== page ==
Banister Hall may radiate warmth: central to life on the Bowdoin College campus in Brunswick, Maine, it’s part of an iconic building through which students continually flow. But in the winter, it’s just plain cold.
As with many treasured historic buildings, the striking arched windows in this Romanesque building designed by Richard Upjohn are single-pane glass and drafty. The exterior storm windows just didn’t look right and so the college took them down. Neither did the plastic sheeting.
But it didn’t give up on finding a solution. The campus sustainability coordinator had been working to reduce Bowdoin’s carbon footprint through measures such as weatherization, switching from oil to natural gas and installing energy-efficient lighting. She reached out to Indow to do a pilot test with a single office on the building’s south side.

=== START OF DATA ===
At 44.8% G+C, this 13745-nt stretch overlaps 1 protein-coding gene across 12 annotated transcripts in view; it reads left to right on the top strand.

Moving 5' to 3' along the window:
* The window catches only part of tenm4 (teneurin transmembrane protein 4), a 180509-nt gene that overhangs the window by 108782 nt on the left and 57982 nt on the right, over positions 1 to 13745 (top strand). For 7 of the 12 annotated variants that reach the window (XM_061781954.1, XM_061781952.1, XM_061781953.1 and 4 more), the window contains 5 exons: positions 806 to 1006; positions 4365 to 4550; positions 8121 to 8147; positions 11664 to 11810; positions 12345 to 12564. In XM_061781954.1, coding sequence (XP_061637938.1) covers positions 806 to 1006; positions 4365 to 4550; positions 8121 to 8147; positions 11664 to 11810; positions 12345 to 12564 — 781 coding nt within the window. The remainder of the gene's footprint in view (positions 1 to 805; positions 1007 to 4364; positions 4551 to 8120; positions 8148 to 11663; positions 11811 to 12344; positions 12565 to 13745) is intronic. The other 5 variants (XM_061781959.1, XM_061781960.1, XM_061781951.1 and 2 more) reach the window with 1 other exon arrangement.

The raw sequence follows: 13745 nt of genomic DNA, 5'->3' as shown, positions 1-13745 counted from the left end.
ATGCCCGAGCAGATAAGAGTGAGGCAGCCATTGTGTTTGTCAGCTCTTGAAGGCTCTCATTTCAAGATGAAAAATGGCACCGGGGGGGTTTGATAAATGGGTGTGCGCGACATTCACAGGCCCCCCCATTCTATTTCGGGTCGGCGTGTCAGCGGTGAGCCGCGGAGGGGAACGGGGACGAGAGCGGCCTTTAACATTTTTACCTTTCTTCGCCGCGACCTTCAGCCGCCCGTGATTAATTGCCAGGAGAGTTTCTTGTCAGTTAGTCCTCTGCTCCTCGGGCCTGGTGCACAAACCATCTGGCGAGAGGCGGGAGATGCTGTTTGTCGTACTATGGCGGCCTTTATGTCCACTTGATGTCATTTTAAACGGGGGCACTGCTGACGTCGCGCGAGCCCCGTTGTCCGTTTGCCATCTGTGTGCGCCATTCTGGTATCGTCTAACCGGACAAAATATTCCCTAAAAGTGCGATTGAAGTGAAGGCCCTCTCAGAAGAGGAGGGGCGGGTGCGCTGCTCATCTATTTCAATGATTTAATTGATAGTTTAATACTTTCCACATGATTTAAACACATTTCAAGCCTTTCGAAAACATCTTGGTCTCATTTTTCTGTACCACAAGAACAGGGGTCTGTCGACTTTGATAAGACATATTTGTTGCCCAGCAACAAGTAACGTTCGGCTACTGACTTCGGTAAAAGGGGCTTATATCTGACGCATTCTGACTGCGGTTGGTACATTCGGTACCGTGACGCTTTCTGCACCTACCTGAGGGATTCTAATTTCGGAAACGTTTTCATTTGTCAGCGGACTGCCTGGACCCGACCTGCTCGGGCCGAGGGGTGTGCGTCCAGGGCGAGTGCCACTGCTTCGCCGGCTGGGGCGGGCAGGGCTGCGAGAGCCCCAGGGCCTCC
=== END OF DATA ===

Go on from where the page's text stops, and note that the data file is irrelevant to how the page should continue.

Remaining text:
The thermal inserts made a big difference. “They eliminated the draft,” said Caitlin Callahan, assistant director of the McKeen Center for the Common Good, who worked in the office at the time.
But she noticed something else too: the chapel bells that ring every quarter hour were quieter.
“If it’s blocking that much sound, it’s helping with the cold.”
So the college purchased 19 Indow inserts for the building’s south side. Because Indow inserts are precisely measured to fit any window, the inserts were custom fit to the stunning arches and batwing windows. The north side of Banister Hall houses the American Musicological Society, which is now interested in having Indow inserts as well.
They’re nearly invisible, said Shawn Gerwig, administrative coordinator for the McKeen Center. “Unless you know they’re there, you don’t know they’re there.”
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